Saptkrishi Ushers in SabjiKothi towards Minimal Horticultural Wastage

By auther pic. Divya Tiwari

September 14, 2020

Saptkrishi Ushers in SabjiKothi towards Minimal Horticultural Wastage

Sabzikothi- Fresh Vegetables on wheels

Can you imagine a world that need not worry about sky-rocketing prices of fruits and vegetables? Simply due to easy availability of modern devices that support extremely short shelf life of horticultural and floricultural produce? It is a known fact that 70% of the entire horticultural produce, amounting to about 105 metric tonnes gets lost every year, accounting for 40% of the total cost. As a result, fruit and vegetable prices are twice of what they would be otherwise.


The intervention of a social enterprise like Saptkrishi becomes critical at this juncture. A pioneer in devising horticulture preservation, Saptkrishi as a social enterprise becomes important since India is primarily an agricultural country. The innovative technology brought in to reduce colossal waste of fruit and vegetable can be stopped by the use of Sabjikothi, the innovative Preservator incubated by IIT Patna and accelerated at IIT Kanpur, in order to impact 40% of total cost that unnecessarily goes up due to lack of proper storage and transportation facility for horticultural produce.

“The situation motivated us to work in this field and develop an optimum cost-effective solution for all storage and transportation needs. And that's how we came up with our Preservator, Sabjikothi. Through this preservator, we aim to revolutionize the agricultural market and uplift the hands that feed us all,” said the Saptakrishi Team headed by Mr. Nikky Kumar Jha. The cold storage chain is underdeveloped with poor infrastructure and extremely high initial investments. As a social enterprise, we are determined to work towards agricultural innovation and the transformation of rural South-East Asia.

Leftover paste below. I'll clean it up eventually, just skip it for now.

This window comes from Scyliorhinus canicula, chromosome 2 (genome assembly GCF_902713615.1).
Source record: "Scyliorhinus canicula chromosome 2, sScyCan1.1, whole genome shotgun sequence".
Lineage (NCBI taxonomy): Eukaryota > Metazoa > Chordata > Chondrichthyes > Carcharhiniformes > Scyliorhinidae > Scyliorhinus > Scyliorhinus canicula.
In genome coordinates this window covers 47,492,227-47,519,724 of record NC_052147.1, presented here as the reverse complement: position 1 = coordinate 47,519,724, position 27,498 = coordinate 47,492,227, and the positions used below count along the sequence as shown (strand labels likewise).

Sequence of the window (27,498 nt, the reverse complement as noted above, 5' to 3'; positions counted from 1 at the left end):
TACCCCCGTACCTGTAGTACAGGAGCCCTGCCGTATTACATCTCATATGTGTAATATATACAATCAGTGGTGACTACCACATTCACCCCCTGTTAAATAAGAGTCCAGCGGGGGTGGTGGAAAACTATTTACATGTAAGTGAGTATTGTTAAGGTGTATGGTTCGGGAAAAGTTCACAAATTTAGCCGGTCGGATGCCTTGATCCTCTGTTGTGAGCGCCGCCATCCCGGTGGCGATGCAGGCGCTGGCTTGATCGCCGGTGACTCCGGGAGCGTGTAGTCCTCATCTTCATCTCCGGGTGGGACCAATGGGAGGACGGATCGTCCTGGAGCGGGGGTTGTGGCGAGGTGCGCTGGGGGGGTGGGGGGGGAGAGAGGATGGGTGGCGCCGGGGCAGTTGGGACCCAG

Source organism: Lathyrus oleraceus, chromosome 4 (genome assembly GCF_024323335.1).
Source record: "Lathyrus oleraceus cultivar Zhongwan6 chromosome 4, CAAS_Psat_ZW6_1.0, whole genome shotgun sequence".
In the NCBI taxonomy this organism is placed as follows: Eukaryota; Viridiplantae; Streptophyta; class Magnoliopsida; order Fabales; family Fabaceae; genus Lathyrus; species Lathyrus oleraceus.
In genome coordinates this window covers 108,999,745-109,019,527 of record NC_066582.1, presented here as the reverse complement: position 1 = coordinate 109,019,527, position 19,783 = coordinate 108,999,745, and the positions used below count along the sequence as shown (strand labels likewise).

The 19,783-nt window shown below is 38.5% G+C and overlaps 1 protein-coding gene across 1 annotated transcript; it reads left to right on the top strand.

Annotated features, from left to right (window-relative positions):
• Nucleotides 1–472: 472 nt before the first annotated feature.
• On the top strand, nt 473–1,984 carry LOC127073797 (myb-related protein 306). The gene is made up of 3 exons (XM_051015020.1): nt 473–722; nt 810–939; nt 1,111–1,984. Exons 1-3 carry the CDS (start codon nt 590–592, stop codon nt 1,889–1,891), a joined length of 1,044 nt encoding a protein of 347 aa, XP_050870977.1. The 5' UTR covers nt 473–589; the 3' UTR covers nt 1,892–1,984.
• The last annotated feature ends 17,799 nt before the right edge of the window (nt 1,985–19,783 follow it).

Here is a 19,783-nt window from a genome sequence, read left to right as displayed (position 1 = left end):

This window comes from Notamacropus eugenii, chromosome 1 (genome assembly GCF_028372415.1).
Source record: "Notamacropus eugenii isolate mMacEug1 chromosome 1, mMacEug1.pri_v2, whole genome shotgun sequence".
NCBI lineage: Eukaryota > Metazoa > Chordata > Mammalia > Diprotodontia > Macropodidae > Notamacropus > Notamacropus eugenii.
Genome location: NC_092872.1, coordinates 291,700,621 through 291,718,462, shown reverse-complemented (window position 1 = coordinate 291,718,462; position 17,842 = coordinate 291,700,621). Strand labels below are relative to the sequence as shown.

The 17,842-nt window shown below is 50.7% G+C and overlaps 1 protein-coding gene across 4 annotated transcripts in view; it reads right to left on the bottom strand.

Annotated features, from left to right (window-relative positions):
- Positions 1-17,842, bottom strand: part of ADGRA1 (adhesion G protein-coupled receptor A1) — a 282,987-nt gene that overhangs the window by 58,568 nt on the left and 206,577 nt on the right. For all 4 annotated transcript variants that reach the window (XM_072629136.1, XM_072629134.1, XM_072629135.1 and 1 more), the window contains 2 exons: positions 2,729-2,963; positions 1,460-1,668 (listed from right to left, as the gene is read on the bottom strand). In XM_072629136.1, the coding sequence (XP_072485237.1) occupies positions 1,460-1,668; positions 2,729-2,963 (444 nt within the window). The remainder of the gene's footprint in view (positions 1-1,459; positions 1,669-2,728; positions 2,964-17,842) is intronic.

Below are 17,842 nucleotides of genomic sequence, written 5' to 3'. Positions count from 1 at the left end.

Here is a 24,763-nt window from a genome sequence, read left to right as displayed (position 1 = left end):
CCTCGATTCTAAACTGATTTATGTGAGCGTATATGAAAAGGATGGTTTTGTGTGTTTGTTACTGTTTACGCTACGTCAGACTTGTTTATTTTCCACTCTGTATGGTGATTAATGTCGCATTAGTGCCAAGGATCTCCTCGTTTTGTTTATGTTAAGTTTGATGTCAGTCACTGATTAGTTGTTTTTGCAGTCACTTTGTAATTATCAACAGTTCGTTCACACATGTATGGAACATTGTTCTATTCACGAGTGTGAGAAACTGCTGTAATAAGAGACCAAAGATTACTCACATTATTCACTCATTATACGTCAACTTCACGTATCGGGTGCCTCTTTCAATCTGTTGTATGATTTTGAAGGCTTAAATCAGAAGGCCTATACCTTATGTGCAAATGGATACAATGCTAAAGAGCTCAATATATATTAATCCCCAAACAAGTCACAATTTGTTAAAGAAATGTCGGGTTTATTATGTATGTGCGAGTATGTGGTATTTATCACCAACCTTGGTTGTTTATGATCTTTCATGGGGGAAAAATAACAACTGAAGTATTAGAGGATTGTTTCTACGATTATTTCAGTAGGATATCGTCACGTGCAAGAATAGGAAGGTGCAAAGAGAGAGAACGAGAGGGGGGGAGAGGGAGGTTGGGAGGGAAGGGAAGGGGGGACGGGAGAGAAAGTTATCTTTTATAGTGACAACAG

The organisation is determined to work on reducing waste by the development and provision of affordable technology directly to individual farmers, cooperatives, and traders to ensure better post-harvest outcomes. “Our enterprise has developed a Sabjikothi, which is a low-cost, microclimate based, storage cum transportation solution for extending the shelf-life of fruits and vegetables anywhere between 7 to 30 days. It requires 20 watts of power and 1 litre of water per day, and no further maintenance is needed to transport up to 300 KG of horticultural produces,” said the founders of Saptkrishi.

Saptkrishi's Preservator is a one of its kind solution that has been developed to address the storage and transportation needs of farmers and traders. Being the forerunners in this innovative product that is keen to benefit thousands of farmers, Saptkrishi is far ahead of cold storages in terms of technological advancement and quality assurance as well. The energy calculations and analysis disclose the product Sabjikothi being way more energy efficient than cold storages. Compared with cold storage units, the produce determined no weight loss, water loss or any other perishability in the fruits and vegetables stored inside for 15 days. This was a validation from a third-party credible validator named, SKAUST-J, after being shortlisted for the Rashtriya Krishi Vikas Yojna (RKVY).


Considering the current pandemic situation of the Novel Corona virus outbreak, saving food produce becomes essential. A resulting huge chunk of the produce not reaching the market at all makes matters worse in the current situation. Critically,lack of proper storage to preserve the produce leads to large amount of food and horticulture wastage. Also, transportation to selling point due to possible risk of spreading virus is delayed.The situation is compounded when there is no proper transportation facility and storage, which leads to exposure of fruits and vegetables to pathogens, dust and pollen grains in the entire supply chain.

Moreover, possible chances of contamination of fruits and vegetables are high at any point in the supply chain. Saptkrishi comes to the rescue of many such farmers who would like to address the issue of perishability of horticultural commodities.